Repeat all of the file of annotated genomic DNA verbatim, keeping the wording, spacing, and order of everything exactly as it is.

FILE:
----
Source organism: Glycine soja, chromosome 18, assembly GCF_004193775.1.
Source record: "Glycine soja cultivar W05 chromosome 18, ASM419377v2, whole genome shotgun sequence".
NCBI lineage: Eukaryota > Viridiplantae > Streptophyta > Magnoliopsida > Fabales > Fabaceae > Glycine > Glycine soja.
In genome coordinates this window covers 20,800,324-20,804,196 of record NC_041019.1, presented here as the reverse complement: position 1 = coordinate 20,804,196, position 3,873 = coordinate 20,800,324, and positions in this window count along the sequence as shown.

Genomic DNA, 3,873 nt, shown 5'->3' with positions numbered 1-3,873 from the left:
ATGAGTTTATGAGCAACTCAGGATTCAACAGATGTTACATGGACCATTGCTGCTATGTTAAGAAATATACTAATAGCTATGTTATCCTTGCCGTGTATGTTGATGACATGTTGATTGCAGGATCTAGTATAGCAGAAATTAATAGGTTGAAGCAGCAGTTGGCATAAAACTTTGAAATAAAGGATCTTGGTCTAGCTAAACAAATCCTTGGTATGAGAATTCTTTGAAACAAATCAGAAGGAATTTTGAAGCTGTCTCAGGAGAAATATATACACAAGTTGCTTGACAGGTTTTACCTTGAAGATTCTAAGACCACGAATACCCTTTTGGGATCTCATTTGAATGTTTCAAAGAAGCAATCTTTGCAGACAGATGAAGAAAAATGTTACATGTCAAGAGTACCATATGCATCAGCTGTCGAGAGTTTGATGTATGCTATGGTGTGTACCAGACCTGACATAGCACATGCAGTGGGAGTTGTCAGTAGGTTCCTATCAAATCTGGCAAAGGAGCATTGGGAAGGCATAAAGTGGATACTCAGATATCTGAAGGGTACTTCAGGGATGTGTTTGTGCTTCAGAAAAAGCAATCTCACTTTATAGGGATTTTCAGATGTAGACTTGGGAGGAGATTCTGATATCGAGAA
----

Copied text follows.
Source organism: Glycine soja, chromosome 18, assembly GCF_004193775.1.
Source record: "Glycine soja cultivar W05 chromosome 18, ASM419377v2, whole genome shotgun sequence".
NCBI lineage: Eukaryota > Viridiplantae > Streptophyta > Magnoliopsida > Fabales > Fabaceae > Glycine > Glycine soja.
In genome coordinates this window covers 20,800,324-20,804,196 of record NC_041019.1, presented here as the reverse complement: position 1 = coordinate 20,804,196, position 3,873 = coordinate 20,800,324, and positions in this window count along the sequence as shown.

Genomic DNA, 3,873 nt, shown 5'->3' with positions numbered 1-3,873 from the left:
ATGAGTTTATGAGCAACTCAGGATTCAACAGATGTTACATGGACCATTGCTGCTATGTTAAGAAATATACTAATAGCTATGTTATCCTTGCCGTGTATGTTGATGACATGTTGATTGCAGGATCTAGTATAGCAGAAATTAATAGGTTGAAGCAGCAGTTGGCATAAAACTTTGAAATAAAGGATCTTGGTCTAGCTAAACAAATCCTTGGTATGAGAATTCTTTGAAACAAATCAGAAGGAATTTTGAAGCTGTCTCAGGAGAAATATATACACAAGTTGCTTGACAGGTTTTACCTTGAAGATTCTAAGACCACGAATACCCTTTTGGGATCTCATTTGAATGTTTCAAAGAAGCAATCTTTGCAGACAGATGAAGAAAAATGTTACATGTCAAGAGTACCATATGCATCAGCTGTCGAGAGTTTGATGTATGCTATGGTGTGTACCAGACCTGACATAGCACATGCAGTGGGAGTTGTCAGTAGGTTCCTATCAAATCTGGCAAAGGAGCATTGGGAAGGCATAAAGTGGATACTCAGATATCTGAAGGGTACTTCAGGGATGTGTTTGTGCTTCAGAAAAAGCAATCTCACTTTATAGGGATTTTCAGATGTAGACTTGGGAGGAGATTCTGATATCGAGAA